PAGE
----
Side view of a piggy bank with the flag design of North Carolina

Our tax dollars help our communities and our neighbors prosper

As the tax season comes to a close — the third one in this pandemic — I am reminded of just how connected the resiliency of our community is to whether we all pay what we owe to build the public institutions that can make it so.

Our public dollars can make things better for people . Programs like vaccination drives and direct payments to people affected by job loss or grants to small businesses to stay afloat, paid for with public dollars, prevented much of the harm that could have happened during the pandemic.

Recent research from the Center on Budget & Policy Priorities shows the number of people living in poverty fell in 2020, health insurance remained stable, and evictions didn’t surge despite people struggling to pay rent. And these benefits extended to the economy as a whole; the Congressional Budget Office, along with international researchers, consistently found that bigger fiscal responses were tied to stronger growth.

Today is a day to reflect on what we did collectively with our dollars to reduce the harm of this pandemic.

It should be a day to double down with pride on the power of our public dollars to make sure our neighbors and our communities have what they need to be well.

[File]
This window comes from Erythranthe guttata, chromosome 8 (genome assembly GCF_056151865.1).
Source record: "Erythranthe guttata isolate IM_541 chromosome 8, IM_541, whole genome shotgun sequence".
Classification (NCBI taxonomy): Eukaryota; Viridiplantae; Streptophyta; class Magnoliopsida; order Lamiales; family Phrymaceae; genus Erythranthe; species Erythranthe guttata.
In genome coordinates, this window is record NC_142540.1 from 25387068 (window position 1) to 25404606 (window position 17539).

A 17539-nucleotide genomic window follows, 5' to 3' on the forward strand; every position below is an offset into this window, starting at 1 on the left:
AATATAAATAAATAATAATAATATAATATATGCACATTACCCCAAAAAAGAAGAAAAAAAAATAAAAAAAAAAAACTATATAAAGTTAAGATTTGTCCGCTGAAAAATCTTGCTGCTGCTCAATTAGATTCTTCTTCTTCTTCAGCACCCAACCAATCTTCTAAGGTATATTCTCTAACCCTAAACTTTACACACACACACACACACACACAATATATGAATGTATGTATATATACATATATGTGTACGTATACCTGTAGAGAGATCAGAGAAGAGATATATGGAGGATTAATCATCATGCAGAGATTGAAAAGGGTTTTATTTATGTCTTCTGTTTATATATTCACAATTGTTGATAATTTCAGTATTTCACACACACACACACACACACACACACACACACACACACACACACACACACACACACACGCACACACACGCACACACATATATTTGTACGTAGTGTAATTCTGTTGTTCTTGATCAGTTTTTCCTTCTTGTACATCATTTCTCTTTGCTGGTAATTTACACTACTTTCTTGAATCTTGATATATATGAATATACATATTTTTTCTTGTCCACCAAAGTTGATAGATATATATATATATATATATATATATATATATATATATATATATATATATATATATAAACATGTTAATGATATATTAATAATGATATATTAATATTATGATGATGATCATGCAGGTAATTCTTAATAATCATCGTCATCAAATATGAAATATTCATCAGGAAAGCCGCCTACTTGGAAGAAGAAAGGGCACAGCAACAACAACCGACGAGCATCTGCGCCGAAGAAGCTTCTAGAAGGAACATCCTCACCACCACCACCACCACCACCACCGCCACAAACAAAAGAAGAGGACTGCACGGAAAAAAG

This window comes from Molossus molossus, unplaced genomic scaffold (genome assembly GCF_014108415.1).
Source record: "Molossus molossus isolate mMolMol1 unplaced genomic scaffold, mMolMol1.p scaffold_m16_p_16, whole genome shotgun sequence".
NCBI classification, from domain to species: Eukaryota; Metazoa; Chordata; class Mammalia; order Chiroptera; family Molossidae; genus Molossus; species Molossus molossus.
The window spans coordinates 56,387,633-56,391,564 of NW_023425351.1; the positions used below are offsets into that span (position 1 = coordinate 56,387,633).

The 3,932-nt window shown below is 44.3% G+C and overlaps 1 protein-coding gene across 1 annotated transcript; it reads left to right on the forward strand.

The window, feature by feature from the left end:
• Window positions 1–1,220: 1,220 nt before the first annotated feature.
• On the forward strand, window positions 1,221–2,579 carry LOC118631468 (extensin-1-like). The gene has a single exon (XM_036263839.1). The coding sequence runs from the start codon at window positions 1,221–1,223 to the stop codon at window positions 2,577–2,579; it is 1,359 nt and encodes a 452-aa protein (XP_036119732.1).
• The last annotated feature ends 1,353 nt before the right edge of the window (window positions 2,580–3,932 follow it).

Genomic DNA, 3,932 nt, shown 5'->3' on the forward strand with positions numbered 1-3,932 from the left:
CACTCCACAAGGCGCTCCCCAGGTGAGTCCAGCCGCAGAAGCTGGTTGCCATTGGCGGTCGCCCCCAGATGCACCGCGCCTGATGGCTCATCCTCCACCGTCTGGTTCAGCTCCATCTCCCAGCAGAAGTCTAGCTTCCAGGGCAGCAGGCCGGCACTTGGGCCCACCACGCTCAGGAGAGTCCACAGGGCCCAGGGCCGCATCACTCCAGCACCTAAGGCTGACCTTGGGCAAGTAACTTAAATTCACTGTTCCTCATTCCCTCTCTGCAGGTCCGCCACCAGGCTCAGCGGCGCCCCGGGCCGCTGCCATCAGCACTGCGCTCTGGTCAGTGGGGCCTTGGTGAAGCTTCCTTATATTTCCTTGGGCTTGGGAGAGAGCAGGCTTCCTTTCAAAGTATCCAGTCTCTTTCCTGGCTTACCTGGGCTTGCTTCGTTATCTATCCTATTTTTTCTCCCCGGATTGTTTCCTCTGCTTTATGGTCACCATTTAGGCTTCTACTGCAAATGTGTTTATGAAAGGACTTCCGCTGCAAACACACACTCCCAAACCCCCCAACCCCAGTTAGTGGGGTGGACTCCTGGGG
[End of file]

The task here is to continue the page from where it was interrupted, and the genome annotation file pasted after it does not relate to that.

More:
We should recognize that our well-being is intertwined.

And yet, there remains a tendency to give tax breaks to those who don’t need them, to ignore the potential for building a more just state when everyone contributes what they owe.

In the final budget passed in November, as we wrote about in our recent report analyzing the latest spending proposal, the income tax cuts will reduce revenue by $8 billion annually when fully in effect.

These tax changes made it immediately impossible for state policymakers to make faster progress on building a more stable, affordable early childhood education system statewide in order to address the funding requirements to ensure every child has access to a sound, basic education. They also made it impossible to address the backlog of infrastructure projects, including the development of affordable housing.

In the long-term, it will grow the gap between what we have to deploy and what is needed to make lives better in our communities.

This Tax Day, the power of our public dollars is clear. Imagine what would be possible if our tax code wasn’t rigged for the well-off and everyone paid what they owed.